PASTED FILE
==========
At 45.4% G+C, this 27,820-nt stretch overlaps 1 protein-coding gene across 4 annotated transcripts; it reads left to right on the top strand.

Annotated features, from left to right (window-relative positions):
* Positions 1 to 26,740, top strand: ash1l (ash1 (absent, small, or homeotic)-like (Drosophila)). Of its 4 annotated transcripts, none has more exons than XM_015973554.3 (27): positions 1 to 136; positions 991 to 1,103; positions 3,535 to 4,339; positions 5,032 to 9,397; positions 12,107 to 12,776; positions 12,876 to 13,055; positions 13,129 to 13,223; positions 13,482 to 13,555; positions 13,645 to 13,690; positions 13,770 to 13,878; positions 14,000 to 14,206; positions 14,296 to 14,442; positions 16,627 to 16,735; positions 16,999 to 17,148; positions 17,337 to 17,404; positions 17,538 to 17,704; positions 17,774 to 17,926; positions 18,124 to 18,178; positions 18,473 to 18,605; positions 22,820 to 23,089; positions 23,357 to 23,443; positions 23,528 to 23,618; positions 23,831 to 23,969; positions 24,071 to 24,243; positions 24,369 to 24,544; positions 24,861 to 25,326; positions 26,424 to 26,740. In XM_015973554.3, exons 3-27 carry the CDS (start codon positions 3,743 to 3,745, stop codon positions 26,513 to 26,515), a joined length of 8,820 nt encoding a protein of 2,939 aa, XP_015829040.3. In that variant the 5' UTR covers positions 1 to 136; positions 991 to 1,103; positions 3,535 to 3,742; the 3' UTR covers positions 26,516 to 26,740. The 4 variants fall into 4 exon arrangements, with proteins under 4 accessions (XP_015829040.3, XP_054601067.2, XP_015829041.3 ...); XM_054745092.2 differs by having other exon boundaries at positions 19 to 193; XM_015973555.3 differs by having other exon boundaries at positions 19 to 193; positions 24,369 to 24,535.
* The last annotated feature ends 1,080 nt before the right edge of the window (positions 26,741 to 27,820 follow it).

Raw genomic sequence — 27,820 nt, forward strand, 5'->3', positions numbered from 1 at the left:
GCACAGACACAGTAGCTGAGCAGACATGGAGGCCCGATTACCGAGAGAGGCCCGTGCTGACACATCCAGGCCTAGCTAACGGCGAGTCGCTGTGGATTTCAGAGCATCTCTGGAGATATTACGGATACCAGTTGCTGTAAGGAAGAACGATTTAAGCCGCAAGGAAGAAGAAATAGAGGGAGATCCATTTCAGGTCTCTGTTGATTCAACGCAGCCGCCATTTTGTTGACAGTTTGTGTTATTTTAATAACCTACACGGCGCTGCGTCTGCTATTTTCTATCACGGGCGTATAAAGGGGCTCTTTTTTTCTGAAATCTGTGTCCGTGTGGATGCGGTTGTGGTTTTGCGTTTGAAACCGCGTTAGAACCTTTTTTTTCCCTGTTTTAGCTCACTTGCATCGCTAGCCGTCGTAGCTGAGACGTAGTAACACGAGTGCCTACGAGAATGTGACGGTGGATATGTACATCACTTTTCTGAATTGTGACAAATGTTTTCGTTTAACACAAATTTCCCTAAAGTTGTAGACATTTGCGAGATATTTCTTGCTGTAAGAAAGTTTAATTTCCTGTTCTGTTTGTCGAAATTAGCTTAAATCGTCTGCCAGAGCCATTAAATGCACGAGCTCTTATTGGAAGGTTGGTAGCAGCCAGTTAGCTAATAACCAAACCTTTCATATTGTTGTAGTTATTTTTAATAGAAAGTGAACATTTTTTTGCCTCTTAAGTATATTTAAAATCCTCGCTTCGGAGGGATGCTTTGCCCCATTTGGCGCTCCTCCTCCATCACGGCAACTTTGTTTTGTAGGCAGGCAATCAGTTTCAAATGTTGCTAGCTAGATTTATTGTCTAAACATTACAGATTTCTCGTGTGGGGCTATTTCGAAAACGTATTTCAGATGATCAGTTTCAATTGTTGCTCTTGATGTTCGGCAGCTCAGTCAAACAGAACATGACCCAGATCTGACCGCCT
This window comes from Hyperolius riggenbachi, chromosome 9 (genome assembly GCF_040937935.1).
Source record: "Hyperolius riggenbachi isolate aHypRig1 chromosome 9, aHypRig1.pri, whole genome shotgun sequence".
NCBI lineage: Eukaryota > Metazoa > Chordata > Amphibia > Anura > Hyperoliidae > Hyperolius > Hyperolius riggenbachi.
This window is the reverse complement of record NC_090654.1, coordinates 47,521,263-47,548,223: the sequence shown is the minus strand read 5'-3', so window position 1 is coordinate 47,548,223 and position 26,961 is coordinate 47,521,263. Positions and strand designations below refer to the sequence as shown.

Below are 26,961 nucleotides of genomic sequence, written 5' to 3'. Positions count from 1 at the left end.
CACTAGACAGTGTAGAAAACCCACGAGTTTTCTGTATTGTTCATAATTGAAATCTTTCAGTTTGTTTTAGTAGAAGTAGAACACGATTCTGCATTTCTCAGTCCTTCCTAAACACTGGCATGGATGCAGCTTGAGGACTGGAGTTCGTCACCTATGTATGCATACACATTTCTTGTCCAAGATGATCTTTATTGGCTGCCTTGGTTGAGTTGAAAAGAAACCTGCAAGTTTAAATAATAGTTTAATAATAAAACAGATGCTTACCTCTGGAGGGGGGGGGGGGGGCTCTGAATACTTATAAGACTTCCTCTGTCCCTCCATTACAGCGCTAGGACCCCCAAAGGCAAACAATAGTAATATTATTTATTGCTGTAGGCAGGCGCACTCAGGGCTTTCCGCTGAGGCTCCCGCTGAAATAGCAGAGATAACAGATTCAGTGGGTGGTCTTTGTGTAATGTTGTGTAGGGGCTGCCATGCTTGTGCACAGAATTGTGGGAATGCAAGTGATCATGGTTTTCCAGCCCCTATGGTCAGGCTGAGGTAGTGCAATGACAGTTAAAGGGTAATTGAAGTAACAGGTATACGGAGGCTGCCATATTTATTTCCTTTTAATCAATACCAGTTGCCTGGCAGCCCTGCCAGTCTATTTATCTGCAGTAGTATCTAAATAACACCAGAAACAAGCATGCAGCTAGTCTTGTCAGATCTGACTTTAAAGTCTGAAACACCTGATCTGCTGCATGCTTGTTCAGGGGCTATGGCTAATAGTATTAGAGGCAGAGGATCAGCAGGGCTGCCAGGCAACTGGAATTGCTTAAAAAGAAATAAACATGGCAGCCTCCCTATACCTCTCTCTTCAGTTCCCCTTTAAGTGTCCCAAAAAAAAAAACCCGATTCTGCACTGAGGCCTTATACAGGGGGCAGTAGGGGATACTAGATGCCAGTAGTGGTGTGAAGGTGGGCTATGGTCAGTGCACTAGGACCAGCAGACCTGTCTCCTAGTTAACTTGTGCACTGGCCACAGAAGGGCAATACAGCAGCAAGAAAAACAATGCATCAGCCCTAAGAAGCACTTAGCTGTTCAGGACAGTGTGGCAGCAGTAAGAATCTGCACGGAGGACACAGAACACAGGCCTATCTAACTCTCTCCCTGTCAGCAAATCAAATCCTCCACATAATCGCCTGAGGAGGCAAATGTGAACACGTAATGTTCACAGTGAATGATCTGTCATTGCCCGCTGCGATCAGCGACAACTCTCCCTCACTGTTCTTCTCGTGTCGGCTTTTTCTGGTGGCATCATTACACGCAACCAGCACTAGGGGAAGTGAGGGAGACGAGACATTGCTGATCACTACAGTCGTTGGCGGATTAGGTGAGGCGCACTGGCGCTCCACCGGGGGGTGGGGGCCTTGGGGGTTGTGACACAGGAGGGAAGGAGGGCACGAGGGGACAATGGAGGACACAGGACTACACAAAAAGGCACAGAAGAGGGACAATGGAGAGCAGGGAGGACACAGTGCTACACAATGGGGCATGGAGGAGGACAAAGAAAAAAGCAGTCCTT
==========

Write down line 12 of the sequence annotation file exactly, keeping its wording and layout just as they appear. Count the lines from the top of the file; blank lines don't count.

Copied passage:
CACTAGACAGTGTAGAAAACCCACGAGTTTTCTGTATTGTTCATAATTGAAATCTTTCAGTTTGTTTTAGTAGAAGTAGAACACGATTCTGCATTTCTCAGTCCTTCCTAAACACTGGCATGGATGCAGCTTGAGGACTGGAGTTCGTCACCTATGTATGCATACACATTTCTTGTCCAAGATGATCTTTATTGGCTGCCTTGGTTGAGTTGAAAAGAAACCTGCAAGTTTAAATAATAGTTTAATAATAAAACAGATGCTTACCTCTGGAGGGGGGGGGGGGGGCTCTGAATACTTATAAGACTTCCTCTGTCCCTCCATTACAGCGCTAGGACCCCCAAAGGCAAACAATAGTAATATTATTTATTGCTGTAGGCAGGCGCACTCAGGGCTTTCCGCTGAGGCTCCCGCTGAAATAGCAGAGATAACAGATTCAGTGGGTGGTCTTTGTGTAATGTTGTGTAGGGGCTGCCATGCTTGTGCACAGAATTGTGGGAATGCAAGTGATCATGGTTTTCCAGCCCCTATGGTCAGGCTGAGGTAGTGCAATGACAGTTAAAGGGTAATTGAAGTAACAGGTATACGGAGGCTGCCATATTTATTTCCTTTTAATCAATACCAGTTGCCTGGCAGCCCTGCCAGTCTATTTATCTGCAGTAGTATCTAAATAACACCAGAAACAAGCATGCAGCTAGTCTTGTCAGATCTGACTTTAAAGTCTGAAACACCTGATCTGCTGCATGCTTGTTCAGGGGCTATGGCTAATAGTATTAGAGGCAGAGGATCAGCAGGGCTGCCAGGCAACTGGAATTGCTTAAAAAGAAATAAACATGGCAGCCTCCCTATACCTCTCTCTTCAGTTCCCCTTTAAGTGTCCCAAAAAAAAAAACCCGATTCTGCACTGAGGCCTTATACAGGGGGCAGTAGGGGATACTAGATGCCAGTAGTGGTGTGAAGGTGGGCTATGGTCAGTGCACTAGGACCAGCAGACCTGTCTCCTAGTTAACTTGTGCACTGGCCACAGAAGGGCAATACAGCAGCAAGAAAAACAATGCATCAGCCCTAAGAAGCACTTAGCTGTTCAGGACAGTGTGGCAGCAGTAAGAATCTGCACGGAGGACACAGAACACAGGCCTATCTAACTCTCTCCCTGTCAGCAAATCAAATCCTCCACATAATCGCCTGAGGAGGCAAATGTGAACACGTAATGTTCACAGTGAATGATCTGTCATTGCCCGCTGCGATCAGCGACAACTCTCCCTCACTGTTCTTCTCGTGTCGGCTTTTTCTGGTGGCATCATTACACGCAACCAGCACTAGGGGAAGTGAGGGAGACGAGACATTGCTGATCACTACAGTCGTTGGCGGATTAGGTGAGGCGCACTGGCGCTCCACCGGGGGGTGGGGGCCTTGGGGGTTGTGACACAGGAGGGAAGGAGGGCACGAGGGGACAATGGAGGACACAGGACTACACAAAAAGGCACAGAAGAGGGACAATGGAGAGCAGGGAGGACACAGTGCTACACAATGGGGCATGGAGGAGGACAAAGAAAAAAGCAGTCCTT